Emergency food provision supported millions during the crisis, but it’s a short-term solution and doesn’t tackle the root causes that lie behind people having difficulties accessing food. The long-term answer should focus on resilience – the capacity of our food system to ensure that all people have access to healthy food whilst supporting decent and fair livelihoods, and protecting nature and society in the face of shocks.
Resilient networks and infrastructures already exist across our food system. A resilience audit to identify them and understand which policies and structures support them would help us scale up and develop an economic plan for food with resilience at its core. This plan must be aligned with government efforts to ‘build back better.’
The pandemic has shifted the way government, society and individuals think about food. Attention has turned to what food means to us, where it comes from and who produces it. It has brought people together like never before, connecting us to local producers, to caring in the community, and to nature. We cook and eat together more and throw less food away. We’re buying better quality food and supporting small and local businesses.
To embed resilience, we must capitalise on these shifts. Government, businesses, civil society and individuals must invest in and support local and small enterprises and the local food economy. Government policy must prioritise a supply chain transition to direct selling models and local logistics, and diversifying farming. Commitment to UK food production, fairly paid jobs and working conditions in food and farming, to start-ups, land for growing and affordable housing will all support resilience. Concurrently, there must be wholesale disinvestment from industrial agriculture.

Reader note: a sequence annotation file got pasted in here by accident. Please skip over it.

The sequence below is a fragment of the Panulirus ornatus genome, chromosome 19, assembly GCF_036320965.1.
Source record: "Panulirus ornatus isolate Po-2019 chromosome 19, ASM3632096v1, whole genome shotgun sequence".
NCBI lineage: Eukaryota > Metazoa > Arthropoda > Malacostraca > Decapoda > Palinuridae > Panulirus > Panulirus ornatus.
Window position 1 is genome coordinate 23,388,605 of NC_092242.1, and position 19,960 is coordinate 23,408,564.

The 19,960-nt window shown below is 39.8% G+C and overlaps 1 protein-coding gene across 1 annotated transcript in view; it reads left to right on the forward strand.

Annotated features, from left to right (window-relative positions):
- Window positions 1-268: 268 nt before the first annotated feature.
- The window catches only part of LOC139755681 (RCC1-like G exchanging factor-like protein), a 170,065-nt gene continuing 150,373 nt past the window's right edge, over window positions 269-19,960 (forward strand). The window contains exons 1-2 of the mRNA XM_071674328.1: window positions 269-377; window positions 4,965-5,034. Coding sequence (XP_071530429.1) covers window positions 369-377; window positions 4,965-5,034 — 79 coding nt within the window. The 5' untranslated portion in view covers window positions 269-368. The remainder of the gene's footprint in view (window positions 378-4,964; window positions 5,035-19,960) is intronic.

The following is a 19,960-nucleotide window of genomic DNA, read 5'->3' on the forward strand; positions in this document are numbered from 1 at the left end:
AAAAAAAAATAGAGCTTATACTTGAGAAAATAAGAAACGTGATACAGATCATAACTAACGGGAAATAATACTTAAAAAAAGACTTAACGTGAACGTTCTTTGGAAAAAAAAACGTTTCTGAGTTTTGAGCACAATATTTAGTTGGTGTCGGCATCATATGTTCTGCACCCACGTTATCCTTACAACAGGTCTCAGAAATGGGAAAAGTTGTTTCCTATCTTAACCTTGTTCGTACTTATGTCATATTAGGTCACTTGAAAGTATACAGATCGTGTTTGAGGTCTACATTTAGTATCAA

Connecting people and organisations creates resilience. Local connections, partnerships between ecosystems service providers and links between the sustainability and climate agendas must be fostered. Data must be intersectional and support the government to provide food, power, housing and connectivity to all. The Right to Food must be enshrined, and upheld through education by nurturing cooking and growing skills. How we talk about food and food workers must be reframed, building on the narrative shift from ‘unskilled’ to ‘essential’ workers.
The road to resilience has three staging posts. The first is Coping – living with COVID-19 until a vaccine is found. The second is Transition – where a vaccine is rolled out and things are improving. The third is Recovery. At first, recovery may appear anything but: the looming recession will break down many financial and economic structures and cause high, structural unemployment. But from the ashes comes an opportunity to build back different – supporting community and food systems resilience. That way, we’ll be able to adapt to the inevitable future shocks and hopefully mitigate them too.
This summary draws heavily on a report of the event, written by the Food Ethics Council. The full report is available here.